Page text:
and of course augmented scepticism and distrust of the labours of others. Still I am willing to give brevet rank to the five veteran Cerastiums specially introduced into these Notes, and to call them species by courtesy, without joining the opprobrious epithet of "book" to them, trusting to time either to confirm their claim to the honour, or to revoke the grace which bestowed it. Yet I shall protest against granting a like degree to any more of the scions or offsets from stocks of such dubious character and deserving, and rejoicing that one of these younger branches has quietly disappeared by a process of self-absorption, devoutly hope that another and only remaining one, still dark green and flourishing where the departed so lately bloomed in new-born dignity, will make its exit from the court of Flora in the same easy and agreeable manner without compulsion, as being too nearly allied, like most, I fear, of the others we are treating of, to that confessedly little-renowned and retiring individual, C. obscurum of Chaub., to the paternity of which personage, whoever he may be, it seems under no great obligations for its name or reputation in the vegetable world.
Cerastium tetrandrum. On dry pastures, banks, wall-tops and sandy heaths, frequent in the Isle of Wight, and perhaps in the county generally. On Ryde Dover. I believe my plant to be exactly that of Curtis, on a renewed examination of my specimens so named in
pumilum. Curt. ? Sandy places rare. Abundant on the sandy fence of the Ferry Boat Inn, opposite Bembridge, Isle of Wight, April, 1842. I cannot now quite answer for the exact correspondence of my plant with the C. pumilum of Curtis, as I at that time considered it, what I still think it likely to be, a mere variety of C. semidecandrum, but my notes express no doubts of their identity, and I was extremely cautious about coming to conclusions until after repeated careful comparison of the living plants with the best and most authentic descriptions and figures. At that date I was not so much in the habit of preserving specimens of what I looked upon as trivial varieties as I have since been, and therefore I cannot now renew the comparson of my own with Curtis's pumilum, but having quoted his figure in Flora Londinensis' without a ? after it in my MS. notes, which it was my constant rule to do where the least doubt remained on my mind, I fell pretty well assured of their agreement. It may assist the advocates for retaining this and the remaining forms under their distinctive names, in coming to a conclusion on the subject of our Isle of Wight C. pumilum, to add what I considered, VOL. III. 2 Y
though not without some uncertainty, as a synonym and figures of the island plant. C. glutinosum, Fries, Nov. Fl. Suec. ed. alt. p. 132 ? Reichenb. Iconogr. Bot. ii. t. 181, fig. 315, 316? (C. semidecandrum of that author). In my Ryde specimen of C. tetrandrum the membranaceous margins of the sepals vary extremely in breadth, even on the same plant, they are mostly broader on the alternate segments, at one time very wide, at another nearly or quite obsolete. Flowers by far most frequently four-cleft, with four stamens and as many styles, sometimes five-cleft, with five stamens, and four-cleft on the same plant; whilst not unfrequently I find four-cleft flowers with five stamens and only four styles. Certainly the bracts are not scarious in any of my specimens of C. tetrandrum, as Mr. J. Woods has well remarked in his tour in Brittany,* which I presume Mr. Babington means to express by the term "herbaceous." My own impression after much careful investigation is, that C. tetrandrum is a dwarf maritime state of C. semidecandrum, which last may itself, as Mr. W. Wilson suggests, prove to be a modification of C. viscosum (C. triviale), as it is difficult to assign a character to the one which is not occasionally assumed by the other. An extremely humble plant of this genus, not an inch high, with four- (rarely five-) cleft flowers, spreading in the form of a cross, grows profusely on our downs and short pastures, which are quite enamelled with it in the spring, and this I have been in the habit of calling, I know not with what propriety, C. tetrandrum, though probably quite as near to any of the others we have been speaking of.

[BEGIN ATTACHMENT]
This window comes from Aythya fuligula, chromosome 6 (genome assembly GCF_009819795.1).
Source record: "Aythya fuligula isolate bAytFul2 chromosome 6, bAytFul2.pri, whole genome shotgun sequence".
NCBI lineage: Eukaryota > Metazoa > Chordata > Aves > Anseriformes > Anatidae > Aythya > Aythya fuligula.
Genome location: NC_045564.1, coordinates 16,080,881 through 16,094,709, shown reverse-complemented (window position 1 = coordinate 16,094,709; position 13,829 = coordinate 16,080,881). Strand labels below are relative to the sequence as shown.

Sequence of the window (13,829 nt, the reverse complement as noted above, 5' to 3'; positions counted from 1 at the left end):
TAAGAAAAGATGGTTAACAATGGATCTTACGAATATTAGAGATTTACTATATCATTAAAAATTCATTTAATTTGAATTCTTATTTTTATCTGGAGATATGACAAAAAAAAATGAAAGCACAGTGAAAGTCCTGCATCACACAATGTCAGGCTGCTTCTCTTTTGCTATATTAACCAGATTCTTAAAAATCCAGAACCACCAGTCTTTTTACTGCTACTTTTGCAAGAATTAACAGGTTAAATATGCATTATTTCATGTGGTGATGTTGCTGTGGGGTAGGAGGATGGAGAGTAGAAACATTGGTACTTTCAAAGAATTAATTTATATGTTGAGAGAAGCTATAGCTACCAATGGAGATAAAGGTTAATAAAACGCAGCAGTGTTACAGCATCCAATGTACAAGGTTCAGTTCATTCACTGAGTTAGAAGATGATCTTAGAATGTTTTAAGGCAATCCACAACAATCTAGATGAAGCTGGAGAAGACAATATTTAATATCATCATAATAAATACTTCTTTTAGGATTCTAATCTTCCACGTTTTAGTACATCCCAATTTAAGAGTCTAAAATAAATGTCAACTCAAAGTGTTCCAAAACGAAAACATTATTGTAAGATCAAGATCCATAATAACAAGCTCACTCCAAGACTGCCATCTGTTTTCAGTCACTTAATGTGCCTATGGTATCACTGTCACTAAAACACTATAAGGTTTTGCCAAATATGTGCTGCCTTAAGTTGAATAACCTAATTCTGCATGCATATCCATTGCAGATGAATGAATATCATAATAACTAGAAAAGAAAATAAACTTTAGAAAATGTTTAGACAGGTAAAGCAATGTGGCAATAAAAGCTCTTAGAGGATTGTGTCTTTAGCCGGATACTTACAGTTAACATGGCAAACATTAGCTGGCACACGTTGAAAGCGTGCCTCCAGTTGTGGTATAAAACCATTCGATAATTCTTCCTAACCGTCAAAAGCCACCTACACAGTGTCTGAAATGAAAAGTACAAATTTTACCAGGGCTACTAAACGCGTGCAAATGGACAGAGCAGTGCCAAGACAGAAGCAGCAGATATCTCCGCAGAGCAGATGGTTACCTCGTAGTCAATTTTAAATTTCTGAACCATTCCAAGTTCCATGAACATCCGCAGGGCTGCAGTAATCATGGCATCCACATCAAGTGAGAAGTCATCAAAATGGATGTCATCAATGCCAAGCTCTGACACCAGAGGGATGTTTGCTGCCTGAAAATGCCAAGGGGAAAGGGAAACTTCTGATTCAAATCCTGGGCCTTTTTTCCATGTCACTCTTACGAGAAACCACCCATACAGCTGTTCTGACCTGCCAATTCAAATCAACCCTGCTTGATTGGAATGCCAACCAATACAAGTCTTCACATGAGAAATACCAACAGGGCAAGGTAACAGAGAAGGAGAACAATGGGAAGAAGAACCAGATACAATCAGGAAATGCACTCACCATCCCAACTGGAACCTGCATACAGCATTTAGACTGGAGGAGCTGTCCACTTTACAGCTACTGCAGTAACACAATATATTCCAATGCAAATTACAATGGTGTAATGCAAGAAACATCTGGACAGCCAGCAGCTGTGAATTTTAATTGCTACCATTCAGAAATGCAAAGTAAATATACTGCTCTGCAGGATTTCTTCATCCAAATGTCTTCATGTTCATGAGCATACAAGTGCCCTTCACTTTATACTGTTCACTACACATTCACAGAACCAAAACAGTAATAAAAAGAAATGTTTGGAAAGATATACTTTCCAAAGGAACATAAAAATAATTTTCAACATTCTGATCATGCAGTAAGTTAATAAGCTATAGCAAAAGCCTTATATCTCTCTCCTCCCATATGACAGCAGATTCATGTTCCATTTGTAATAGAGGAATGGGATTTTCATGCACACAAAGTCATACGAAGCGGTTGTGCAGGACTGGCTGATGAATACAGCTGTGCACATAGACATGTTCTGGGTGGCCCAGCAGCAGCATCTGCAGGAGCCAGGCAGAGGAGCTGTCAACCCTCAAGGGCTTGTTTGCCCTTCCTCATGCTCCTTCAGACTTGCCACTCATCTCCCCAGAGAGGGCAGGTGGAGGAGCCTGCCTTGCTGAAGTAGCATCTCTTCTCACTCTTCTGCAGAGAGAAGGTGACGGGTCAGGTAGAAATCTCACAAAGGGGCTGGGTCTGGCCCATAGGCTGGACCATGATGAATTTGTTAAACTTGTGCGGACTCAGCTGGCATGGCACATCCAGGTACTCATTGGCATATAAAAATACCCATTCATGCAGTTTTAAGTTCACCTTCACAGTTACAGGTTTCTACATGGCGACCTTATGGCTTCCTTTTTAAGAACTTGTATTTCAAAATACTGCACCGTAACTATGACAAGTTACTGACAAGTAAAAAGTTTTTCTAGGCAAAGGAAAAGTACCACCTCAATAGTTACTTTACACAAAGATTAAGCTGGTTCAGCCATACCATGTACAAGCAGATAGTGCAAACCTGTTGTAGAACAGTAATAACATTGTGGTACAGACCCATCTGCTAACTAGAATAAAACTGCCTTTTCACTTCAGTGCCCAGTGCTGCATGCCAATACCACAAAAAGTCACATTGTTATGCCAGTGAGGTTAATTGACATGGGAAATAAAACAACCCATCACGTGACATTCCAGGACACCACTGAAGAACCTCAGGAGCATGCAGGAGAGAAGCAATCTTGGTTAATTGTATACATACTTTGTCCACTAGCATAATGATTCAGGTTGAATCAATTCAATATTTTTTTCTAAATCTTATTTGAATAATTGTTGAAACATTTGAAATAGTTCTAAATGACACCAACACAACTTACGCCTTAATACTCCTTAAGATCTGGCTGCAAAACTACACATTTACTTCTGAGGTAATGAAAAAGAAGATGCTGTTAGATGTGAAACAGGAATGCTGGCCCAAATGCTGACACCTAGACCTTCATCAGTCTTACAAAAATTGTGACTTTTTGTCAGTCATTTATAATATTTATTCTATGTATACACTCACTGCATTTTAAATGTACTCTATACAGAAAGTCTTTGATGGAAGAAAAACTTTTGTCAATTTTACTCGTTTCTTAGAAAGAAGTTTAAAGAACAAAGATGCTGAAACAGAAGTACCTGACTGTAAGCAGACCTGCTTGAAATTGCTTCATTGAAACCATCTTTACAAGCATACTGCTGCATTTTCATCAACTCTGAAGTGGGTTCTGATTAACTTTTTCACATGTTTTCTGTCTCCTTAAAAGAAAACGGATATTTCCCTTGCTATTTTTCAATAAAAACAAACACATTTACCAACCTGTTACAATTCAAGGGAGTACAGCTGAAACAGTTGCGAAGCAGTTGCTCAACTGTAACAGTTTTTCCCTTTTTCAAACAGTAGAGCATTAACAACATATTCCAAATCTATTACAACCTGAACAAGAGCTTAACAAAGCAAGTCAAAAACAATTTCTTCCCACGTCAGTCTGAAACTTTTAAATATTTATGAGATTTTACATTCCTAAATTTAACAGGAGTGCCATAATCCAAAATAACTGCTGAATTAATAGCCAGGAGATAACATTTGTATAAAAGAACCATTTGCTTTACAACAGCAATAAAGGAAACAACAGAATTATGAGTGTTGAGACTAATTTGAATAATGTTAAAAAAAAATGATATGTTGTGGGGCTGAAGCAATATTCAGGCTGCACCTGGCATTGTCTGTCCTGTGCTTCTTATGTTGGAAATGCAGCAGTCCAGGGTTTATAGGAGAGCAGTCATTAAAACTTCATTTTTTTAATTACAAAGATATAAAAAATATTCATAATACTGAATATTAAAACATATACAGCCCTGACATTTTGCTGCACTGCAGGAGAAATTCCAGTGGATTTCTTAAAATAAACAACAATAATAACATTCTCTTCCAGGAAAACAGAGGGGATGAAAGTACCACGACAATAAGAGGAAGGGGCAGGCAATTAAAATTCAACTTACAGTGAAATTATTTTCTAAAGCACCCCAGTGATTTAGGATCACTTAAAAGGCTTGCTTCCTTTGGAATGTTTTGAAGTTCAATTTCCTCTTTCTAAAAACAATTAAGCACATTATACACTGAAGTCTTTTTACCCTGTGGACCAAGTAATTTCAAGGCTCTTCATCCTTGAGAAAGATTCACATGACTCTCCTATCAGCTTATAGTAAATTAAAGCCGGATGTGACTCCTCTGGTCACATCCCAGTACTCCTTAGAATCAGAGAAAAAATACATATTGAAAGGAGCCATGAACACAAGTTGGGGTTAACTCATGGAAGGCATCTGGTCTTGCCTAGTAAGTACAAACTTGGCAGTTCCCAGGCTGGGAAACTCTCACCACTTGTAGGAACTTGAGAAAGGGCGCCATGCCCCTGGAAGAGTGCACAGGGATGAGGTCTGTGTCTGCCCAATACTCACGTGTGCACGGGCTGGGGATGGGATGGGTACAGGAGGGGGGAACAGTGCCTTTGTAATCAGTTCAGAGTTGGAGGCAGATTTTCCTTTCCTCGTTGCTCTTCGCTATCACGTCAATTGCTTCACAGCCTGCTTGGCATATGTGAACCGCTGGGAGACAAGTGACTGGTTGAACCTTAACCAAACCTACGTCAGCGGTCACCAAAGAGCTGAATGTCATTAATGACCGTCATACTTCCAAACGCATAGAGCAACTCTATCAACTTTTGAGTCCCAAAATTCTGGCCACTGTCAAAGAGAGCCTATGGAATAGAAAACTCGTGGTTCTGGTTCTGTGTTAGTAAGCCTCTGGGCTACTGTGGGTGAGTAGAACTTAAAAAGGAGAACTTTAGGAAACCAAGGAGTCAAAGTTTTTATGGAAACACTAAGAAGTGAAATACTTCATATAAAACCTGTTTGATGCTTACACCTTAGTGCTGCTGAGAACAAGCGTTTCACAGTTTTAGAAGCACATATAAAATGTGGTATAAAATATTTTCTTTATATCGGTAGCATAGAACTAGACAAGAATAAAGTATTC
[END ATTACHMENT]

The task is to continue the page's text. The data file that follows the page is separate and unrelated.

Malva moschata, add, Common at Appleshaw. at Selborne.
Hypericum hirsutum. Extremely uu d ant in woods and thickets in various parts of the Isle of Wight and mainland, especially on the chalk.
elodes, add, Profusely in the boggy parts of Short Heath, at Oakhanger, near Selborne.
Geranium pratense, add, Plentifully along the banks of the brook and in damp meadows adjacent betwixt the Priory Farm and Oakhanger, near Selborne, following the winding of the stream for nearly half a mile, and still partially in bloom, September 17th, 1848. Observed in a few other places about Selborne.
Radiola millegrana, add, On Short Heath, near Selborne. Wolmer Forest. In cart-ruts on Parley Heath; Mr. Curtis.
*Hooker's Comp. to Bot. Mag. ii. p. 263.